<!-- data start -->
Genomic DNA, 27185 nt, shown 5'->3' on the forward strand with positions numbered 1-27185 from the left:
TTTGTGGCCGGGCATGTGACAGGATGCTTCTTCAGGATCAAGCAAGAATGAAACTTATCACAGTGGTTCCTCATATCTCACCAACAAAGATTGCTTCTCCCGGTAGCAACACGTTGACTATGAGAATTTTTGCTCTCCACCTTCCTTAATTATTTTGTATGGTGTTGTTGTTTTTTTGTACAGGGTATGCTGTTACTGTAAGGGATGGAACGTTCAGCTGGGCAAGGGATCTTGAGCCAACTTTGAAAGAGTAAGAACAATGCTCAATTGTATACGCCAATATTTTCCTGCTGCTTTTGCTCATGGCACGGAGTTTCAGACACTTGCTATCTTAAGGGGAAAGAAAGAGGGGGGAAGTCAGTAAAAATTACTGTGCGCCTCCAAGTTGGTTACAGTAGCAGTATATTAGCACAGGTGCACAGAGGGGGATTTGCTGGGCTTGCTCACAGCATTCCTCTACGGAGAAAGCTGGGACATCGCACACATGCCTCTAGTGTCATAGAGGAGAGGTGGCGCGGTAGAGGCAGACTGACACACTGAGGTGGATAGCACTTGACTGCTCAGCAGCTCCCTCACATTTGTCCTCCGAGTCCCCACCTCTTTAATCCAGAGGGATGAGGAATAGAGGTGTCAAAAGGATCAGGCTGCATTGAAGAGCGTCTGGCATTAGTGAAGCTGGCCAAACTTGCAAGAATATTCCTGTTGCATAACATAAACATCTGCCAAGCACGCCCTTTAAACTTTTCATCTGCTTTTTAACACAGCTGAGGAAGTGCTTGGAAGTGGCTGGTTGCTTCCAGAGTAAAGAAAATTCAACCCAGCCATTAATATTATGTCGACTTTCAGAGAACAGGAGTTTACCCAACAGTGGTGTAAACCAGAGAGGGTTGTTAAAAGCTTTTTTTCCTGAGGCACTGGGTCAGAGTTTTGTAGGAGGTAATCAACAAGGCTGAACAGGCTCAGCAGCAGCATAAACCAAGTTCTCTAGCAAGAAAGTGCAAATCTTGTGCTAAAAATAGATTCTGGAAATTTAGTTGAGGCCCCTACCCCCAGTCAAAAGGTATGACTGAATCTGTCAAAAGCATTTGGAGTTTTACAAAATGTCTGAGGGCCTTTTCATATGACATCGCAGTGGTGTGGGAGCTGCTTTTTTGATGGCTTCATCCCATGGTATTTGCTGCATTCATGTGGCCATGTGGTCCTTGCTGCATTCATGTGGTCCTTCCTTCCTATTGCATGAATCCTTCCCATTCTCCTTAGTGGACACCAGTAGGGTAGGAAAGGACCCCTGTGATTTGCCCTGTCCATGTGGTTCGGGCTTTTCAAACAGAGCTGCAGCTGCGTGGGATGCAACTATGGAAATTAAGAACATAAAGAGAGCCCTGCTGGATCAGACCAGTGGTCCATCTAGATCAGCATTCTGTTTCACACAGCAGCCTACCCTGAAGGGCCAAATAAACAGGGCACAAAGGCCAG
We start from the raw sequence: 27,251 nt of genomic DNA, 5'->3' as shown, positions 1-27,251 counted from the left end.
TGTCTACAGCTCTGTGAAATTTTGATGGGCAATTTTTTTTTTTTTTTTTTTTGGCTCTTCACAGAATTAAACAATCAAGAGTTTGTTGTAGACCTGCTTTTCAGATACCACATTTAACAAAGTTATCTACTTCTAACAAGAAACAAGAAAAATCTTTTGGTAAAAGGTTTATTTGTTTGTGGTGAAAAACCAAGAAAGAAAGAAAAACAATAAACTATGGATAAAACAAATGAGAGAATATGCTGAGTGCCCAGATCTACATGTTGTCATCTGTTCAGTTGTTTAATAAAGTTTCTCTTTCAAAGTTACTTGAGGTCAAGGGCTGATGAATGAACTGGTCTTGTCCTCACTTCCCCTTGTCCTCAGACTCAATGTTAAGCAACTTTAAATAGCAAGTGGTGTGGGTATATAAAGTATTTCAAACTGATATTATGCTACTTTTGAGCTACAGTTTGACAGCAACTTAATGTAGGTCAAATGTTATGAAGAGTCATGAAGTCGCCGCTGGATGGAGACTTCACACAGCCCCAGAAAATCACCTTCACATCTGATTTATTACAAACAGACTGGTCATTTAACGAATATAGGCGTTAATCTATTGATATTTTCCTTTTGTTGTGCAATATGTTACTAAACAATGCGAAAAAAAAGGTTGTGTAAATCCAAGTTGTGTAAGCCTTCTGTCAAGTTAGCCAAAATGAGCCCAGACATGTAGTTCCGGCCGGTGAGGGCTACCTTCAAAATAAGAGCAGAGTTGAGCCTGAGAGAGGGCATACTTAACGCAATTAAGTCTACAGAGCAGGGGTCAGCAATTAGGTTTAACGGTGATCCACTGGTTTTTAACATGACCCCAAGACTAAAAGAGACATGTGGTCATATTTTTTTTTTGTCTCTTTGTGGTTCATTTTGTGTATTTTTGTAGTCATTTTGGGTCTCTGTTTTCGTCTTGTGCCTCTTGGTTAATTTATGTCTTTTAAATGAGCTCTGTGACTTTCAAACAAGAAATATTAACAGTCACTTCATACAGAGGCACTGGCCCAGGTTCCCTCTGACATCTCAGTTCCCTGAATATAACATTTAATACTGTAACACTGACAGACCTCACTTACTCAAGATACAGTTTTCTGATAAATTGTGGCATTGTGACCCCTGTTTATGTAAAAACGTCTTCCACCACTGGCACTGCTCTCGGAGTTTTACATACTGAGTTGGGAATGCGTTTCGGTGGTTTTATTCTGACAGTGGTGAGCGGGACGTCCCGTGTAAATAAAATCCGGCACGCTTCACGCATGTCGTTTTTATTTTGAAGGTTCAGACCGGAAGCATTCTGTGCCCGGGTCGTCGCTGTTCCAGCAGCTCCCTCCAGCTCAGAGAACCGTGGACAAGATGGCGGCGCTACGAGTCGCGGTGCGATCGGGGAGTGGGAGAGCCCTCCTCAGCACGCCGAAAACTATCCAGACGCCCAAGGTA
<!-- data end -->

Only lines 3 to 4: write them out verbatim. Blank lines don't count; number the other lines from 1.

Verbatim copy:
We start from the raw sequence: 27,251 nt of genomic DNA, 5'->3' as shown, positions 1-27,251 counted from the left end.
TGTCTACAGCTCTGTGAAATTTTGATGGGCAATTTTTTTTTTTTTTTTTTTTGGCTCTTCACAGAATTAAACAATCAAGAGTTTGTTGTAGACCTGCTTTTCAGATACCACATTTAACAAAGTTATCTACTTCTAACAAGAAACAAGAAAAATCTTTTGGTAAAAGGTTTATTTGTTTGTGGTGAAAAACCAAGAAAGAAAGAAAAACAATAAACTATGGATAAAACAAATGAGAGAATATGCTGAGTGCCCAGATCTACATGTTGTCATCTGTTCAGTTGTTTAATAAAGTTTCTCTTTCAAAGTTACTTGAGGTCAAGGGCTGATGAATGAACTGGTCTTGTCCTCACTTCCCCTTGTCCTCAGACTCAATGTTAAGCAACTTTAAATAGCAAGTGGTGTGGGTATATAAAGTATTTCAAACTGATATTATGCTACTTTTGAGCTACAGTTTGACAGCAACTTAATGTAGGTCAAATGTTATGAAGAGTCATGAAGTCGCCGCTGGATGGAGACTTCACACAGCCCCAGAAAATCACCTTCACATCTGATTTATTACAAACAGACTGGTCATTTAACGAATATAGGCGTTAATCTATTGATATTTTCCTTTTGTTGTGCAATATGTTACTAAACAATGCGAAAAAAAAGGTTGTGTAAATCCAAGTTGTGTAAGCCTTCTGTCAAGTTAGCCAAAATGAGCCCAGACATGTAGTTCCGGCCGGTGAGGGCTACCTTCAAAATAAGAGCAGAGTTGAGCCTGAGAGAGGGCATACTTAACGCAATTAAGTCTACAGAGCAGGGGTCAGCAATTAGGTTTAACGGTGATCCACTGGTTTTTAACATGACCCCAAGACTAAAAGAGACATGTGGTCATATTTTTTTTTTGTCTCTTTGTGGTTCATTTTGTGTATTTTTGTAGTCATTTTGGGTCTCTGTTTTCGTCTTGTGCCTCTTGGTTAATTTATGTCTTTTAAATGAGCTCTGTGACTTTCAAACAAGAAATATTAACAGTCACTTCATACAGAGGCACTGGCCCAGGTTCCCTCTGACATCTCAGTTCCCTGAATATAACATTTAATACTGTAACACTGACAGACCTCACTTACTCAAGATACAGTTTTCTGATAAATTGTGGCATTGTGACCCCTGTTTATGTAAAAACGTCTTCCACCACTGGCACTGCTCTCGGAGTTTTACATACTGAGTTGGGAATGCGTTTCGGTGGTTTTATTCTGACAGTGGTGAGCGGGACGTCCCGTGTAAATAAAATCCGGCACGCTTCACGCATGTCGTTTTTATTTTGAAGGTTCAGACCGGAAGCATTCTGTGCCCGGGTCGTCGCTGTTCCAGCAGCTCCCTCCAGCTCAGAGAACCGTGGACAAGATGGCGGCGCTACGAGTCGCGGTGCGATCGGGGAGTGGGAGAGCCCTCCTCAGCACGCCGAAAACTATCCAGACGCCCAAGGTA